SAN FRANCISCO (Reuters) - Yosemite National Park doubled the scope of its hantavirus warning on Thursday to some 22,000 visitors who may have been exposed to the deadly mouse-borne disease as the number of confirmed cases grew to eight and a third death was reported.
U.S. officials recently sounded a worldwide alert, saying that up to 10,000 people were thought to be at risk of contracting hantavirus pulmonary syndrome after staying at the popular Curry Village lodging area between June and August.
As many as 2,500 of those individuals live outside the United States, U.S. health officials said.
Officials are concerned that more Yosemite visitors could develop the lung disease in the next month or so because the virus may incubate for up to six weeks after exposure.
The warning was expanded to roughly 12,000 additional visitors to the park’s more remote High Sierra Camps, after an eighth case of the illness was confirmed in a man who had stayed in tent cabins at three of those camps.
He also had stayed in a tent cabin at the Tuolumne Meadows Lodge and had camped in the wilderness - all locations in the park’s high country, Yosemite spokesman Scott Gediman said.
His symptoms were so mild that he never went to a hospital, but after hearing about the outbreak he was tested, and laboratory results confirmed on Thursday that he had been ill with the disease, Gediman said.
The seven other confirmed victims are all believed to have contracted the virus while staying in one or more of the 91 insulated “Signature” tent cabins in Curry Village, located at a lower-elevation area of the park.
The 91 Curry Village tent cabins were shut down after deer mice were found infesting the double walls of the structures.
Officials in Yosemite, a fabled national park destination in California whose scenic vistas, hiking trails and wildlife draw some 4 million visitors a year, did not previously consider the High Sierra Camps to be at risk for hantavirus.
Those camps will remain open, based on recommendations from public health officials, Gediman said, adding, “We do inspections, and we try to keep the rodents out. It’s impossible to say every tent cabin is rodent-proof. That’s impossible.”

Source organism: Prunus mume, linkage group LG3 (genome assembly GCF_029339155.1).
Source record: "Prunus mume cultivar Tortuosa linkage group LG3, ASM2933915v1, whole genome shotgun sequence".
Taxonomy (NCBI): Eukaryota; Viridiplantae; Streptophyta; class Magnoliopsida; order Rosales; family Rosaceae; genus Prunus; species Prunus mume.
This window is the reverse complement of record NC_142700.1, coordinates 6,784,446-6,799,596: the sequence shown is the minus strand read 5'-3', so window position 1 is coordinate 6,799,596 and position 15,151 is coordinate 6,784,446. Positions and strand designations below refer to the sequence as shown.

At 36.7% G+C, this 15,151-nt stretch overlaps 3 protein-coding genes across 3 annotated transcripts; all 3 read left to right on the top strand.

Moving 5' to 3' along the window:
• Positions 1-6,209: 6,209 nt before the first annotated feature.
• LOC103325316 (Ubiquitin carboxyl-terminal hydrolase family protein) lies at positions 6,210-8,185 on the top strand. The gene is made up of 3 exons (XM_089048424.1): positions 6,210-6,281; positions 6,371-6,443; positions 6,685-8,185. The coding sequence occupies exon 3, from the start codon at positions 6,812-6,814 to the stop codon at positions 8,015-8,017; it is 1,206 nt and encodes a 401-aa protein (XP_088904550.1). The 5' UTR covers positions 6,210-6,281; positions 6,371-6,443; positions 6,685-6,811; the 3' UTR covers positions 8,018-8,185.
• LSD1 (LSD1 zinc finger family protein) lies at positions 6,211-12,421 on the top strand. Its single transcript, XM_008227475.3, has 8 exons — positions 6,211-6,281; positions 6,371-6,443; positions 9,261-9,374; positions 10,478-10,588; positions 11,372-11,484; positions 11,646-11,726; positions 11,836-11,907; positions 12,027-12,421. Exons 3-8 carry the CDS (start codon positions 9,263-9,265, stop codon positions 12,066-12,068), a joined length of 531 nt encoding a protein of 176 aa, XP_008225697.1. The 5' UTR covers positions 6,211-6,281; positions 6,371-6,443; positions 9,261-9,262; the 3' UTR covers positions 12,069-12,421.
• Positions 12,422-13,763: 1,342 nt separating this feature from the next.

He estimated that a few hundred notices also were being sent to individuals who still had reservations to stay at the High Sierra Camps before they close for the season on September 17.
The expanded warning came as Yosemite announced that a third person had died of the disease and the number of confirmed cases rose to eight, all of them among U.S. visitors to the park.
Health officials in France were also investigating two suspected hantavirus cases there of people who may have been exposed while at Yosemite, according to an assessment by the European Centre for Disease Prevention and Control.
Gediman identified the third fatality as a West Virginia resident who contracted hantavirus while staying in Curry Village tent cabins in June. That person died at the end of July, and laboratory tests confirmed on Thursday that the death was due to hantavirus, he said.
The two others who died were a man from northern California and a man from Pennsylvania.
The World Health Organization also issued a global alert this week over the cases of hantavirus linked to Yosemite, and advised travelers to avoid exposure to rodents.
The virus can lead to severe breathing difficulties and death. Early flu-like symptoms include headache, fever, muscle aches, shortness of breath and coughing.
There is no cure for the lung disease, which kills over a third of those infected, but early detection through blood tests greatly increases survival rates.
Hantavirus is carried in rodent feces, urine and saliva that can mix with dust and be inhaled by humans, especially in small, confined spaces with poor ventilation. People also can become infected by eating contaminated food, touching tainted surfaces or being bitten by infected rodents.
The disease has never been known to be transmitted between humans.
Hantavirus previously was known to have infected just two Yosemite visitors, one in 2000 and another in 2010, both at higher elevations in the park.
Editing by Steve Gorman and Cynthia Johnston; Editing by Bob Burgdorfer and Jackie Frank